An example of a data only communication system is a high data rate (HDR) communication system that conforms to the TIA/EIA/IS-856 industry standard, hereinafter referred to as the IS-856 standard. This HDR system is based on a communication system disclosed in co-pending application Ser. No. 08/963,386, entitled “APPARATUS AND APPARATUS FOR HIGH RATE PACKET DATA TRANSMISSION,” filed Nov. 3, 1997, assigned to the assignee of the present invention. The HDR communication system defines a set of data rates, ranging from 38.4 kbps to 2.4 Mbps, at which an access point (AP) may send data to a subscriber station (access terminal, AT). Because the AP is analogous to a base station, the terminology with respect to cells and sectors is the same as with respect to voice systems.

In a multiple-access communication system, communications between users are conducted through one or more base stations. A first user on one subscriber station communicates to a second user on a second subscriber station by transmitting data on a reverse link to a base station. The base station receives the data and can route the data to another base station. The data is transmitted on a forward link of the same base station, or the other base station, to the second subscriber station. The forward link refers to transmission from a base station to a subscriber station and the reverse link refers to transmission from a subscriber station to a base station. Likewise, the communication can be conducted between a first user on one mobile subscriber station and a second user on a landline station. A base station receives the data from the user on a reverse link, and routes the data through a public switched telephone network (PSTN) to the second user. In many communication systems, e.g., IS-95, W-CDMA, IS-2000, the forward link and the reverse link are allocated separate frequencies.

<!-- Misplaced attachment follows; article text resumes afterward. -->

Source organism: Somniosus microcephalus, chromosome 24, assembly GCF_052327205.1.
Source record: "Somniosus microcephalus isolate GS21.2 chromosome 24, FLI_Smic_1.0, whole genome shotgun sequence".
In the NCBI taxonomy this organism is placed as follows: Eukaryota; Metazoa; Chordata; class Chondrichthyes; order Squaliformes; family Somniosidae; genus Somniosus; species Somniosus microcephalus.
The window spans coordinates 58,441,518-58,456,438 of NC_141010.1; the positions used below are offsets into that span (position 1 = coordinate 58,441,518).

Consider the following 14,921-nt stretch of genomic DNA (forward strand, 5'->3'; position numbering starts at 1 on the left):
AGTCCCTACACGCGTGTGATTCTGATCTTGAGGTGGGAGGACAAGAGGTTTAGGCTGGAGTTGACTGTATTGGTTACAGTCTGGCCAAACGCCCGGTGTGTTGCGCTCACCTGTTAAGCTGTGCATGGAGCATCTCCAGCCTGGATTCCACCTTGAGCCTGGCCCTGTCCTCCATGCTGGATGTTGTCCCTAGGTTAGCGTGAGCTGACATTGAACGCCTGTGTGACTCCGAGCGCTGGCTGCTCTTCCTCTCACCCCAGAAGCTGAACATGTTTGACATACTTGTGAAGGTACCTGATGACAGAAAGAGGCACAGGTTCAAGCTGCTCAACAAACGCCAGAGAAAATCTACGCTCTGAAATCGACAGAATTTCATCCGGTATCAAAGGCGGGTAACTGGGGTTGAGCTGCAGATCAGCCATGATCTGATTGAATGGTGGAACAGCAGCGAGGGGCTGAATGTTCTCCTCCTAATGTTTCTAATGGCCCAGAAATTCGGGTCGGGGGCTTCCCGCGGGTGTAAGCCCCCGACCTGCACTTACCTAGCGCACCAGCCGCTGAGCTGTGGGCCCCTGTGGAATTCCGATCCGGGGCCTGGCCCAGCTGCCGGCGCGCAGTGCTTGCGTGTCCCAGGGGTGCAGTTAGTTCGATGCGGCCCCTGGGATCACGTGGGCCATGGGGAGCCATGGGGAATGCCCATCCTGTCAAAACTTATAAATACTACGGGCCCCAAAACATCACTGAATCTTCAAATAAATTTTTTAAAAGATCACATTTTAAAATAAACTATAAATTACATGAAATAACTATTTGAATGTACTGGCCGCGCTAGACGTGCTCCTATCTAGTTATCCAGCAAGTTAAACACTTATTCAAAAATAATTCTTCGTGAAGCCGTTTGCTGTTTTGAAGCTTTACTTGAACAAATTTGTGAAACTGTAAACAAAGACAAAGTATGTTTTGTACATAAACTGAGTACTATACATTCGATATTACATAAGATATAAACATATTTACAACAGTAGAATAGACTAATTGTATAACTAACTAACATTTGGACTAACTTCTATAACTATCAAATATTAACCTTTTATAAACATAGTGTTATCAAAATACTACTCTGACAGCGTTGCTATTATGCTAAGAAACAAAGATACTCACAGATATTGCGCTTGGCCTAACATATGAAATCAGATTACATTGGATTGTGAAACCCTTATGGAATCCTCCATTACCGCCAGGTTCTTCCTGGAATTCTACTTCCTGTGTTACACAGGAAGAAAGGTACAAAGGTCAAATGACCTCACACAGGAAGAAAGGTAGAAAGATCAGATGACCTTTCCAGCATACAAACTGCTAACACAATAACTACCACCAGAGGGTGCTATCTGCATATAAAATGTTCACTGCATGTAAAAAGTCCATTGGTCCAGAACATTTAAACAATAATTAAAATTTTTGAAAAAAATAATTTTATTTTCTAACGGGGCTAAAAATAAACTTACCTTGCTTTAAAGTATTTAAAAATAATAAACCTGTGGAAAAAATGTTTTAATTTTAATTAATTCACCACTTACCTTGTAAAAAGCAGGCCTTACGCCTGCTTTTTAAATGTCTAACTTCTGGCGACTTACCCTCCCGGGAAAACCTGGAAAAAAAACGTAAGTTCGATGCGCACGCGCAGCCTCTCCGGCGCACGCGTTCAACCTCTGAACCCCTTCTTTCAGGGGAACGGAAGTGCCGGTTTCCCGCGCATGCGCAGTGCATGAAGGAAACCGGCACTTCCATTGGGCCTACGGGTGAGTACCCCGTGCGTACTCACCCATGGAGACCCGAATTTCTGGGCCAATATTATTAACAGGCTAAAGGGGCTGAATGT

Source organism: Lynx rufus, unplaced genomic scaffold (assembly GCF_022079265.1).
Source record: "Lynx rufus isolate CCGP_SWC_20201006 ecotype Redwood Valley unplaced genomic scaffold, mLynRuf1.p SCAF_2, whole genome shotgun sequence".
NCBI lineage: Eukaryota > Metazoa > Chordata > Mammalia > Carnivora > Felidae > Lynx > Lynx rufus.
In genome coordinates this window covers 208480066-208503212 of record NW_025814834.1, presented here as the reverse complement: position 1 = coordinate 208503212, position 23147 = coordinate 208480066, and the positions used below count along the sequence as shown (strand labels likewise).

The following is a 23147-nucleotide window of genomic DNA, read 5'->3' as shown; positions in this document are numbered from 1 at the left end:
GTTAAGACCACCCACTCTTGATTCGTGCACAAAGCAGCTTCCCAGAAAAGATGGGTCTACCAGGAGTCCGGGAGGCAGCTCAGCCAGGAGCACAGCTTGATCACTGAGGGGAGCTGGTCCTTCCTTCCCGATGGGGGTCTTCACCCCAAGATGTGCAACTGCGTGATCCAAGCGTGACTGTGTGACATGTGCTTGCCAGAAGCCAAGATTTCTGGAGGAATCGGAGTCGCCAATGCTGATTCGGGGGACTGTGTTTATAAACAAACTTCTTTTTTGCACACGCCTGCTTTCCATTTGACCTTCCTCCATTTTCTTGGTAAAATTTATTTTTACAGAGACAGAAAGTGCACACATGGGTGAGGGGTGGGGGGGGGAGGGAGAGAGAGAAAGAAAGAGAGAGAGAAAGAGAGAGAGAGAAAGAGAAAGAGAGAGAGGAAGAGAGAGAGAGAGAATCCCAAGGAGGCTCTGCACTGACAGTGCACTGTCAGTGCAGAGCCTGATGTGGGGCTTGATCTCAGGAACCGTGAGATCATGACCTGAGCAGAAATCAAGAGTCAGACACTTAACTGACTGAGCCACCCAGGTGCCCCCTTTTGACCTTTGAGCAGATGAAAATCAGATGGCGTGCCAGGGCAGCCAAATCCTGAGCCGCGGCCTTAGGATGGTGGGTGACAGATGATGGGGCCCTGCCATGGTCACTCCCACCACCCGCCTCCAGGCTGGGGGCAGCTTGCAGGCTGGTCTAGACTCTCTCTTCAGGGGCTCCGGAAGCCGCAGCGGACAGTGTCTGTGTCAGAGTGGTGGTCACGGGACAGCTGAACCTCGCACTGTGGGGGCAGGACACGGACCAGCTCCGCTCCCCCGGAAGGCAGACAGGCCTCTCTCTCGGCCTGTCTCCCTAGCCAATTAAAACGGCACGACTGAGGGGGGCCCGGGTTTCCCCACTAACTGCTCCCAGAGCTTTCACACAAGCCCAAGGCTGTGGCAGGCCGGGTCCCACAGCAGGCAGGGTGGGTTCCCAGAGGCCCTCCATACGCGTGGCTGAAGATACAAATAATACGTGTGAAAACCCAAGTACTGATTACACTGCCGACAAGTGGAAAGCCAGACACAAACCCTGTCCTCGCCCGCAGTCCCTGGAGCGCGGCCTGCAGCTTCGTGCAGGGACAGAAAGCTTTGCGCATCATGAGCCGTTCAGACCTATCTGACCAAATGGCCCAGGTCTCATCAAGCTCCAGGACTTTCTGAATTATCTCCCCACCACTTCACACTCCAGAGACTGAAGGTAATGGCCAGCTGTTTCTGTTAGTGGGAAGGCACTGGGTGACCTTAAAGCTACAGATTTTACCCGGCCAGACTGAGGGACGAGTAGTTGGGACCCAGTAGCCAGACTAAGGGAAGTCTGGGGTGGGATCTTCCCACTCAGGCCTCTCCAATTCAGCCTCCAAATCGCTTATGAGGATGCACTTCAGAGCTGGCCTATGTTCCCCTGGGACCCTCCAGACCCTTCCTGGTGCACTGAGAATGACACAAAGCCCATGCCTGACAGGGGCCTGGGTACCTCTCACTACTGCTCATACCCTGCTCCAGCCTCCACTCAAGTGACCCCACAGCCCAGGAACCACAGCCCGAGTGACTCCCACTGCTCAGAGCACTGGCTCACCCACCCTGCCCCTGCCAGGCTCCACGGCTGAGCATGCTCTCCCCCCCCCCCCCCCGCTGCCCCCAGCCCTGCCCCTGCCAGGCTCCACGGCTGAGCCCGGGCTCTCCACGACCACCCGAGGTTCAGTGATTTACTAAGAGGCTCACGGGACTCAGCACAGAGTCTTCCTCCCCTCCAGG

Some service providers may be disadvantaged by the need to deploy a predominantly voice communication system, e.g., an IS-2000 revision 0 communication system on one carrier frequency, and a HDR communication system, e.g., IS-856 communication system on a separate carrier frequency. Such a disadvantage may arose from limited spectrum availability, insufficient customer base, business objectives or other reasons known to one of ordinary skills in the art. Consequently, the “3rd Generation Partnership Project 2” (3GPP2) has started to develop a standard for enabling voice and high rate data communication on one carrier frequency. Such a system is described in a draft known as Release C of cdma2000 (hereinafter referred to as Draft).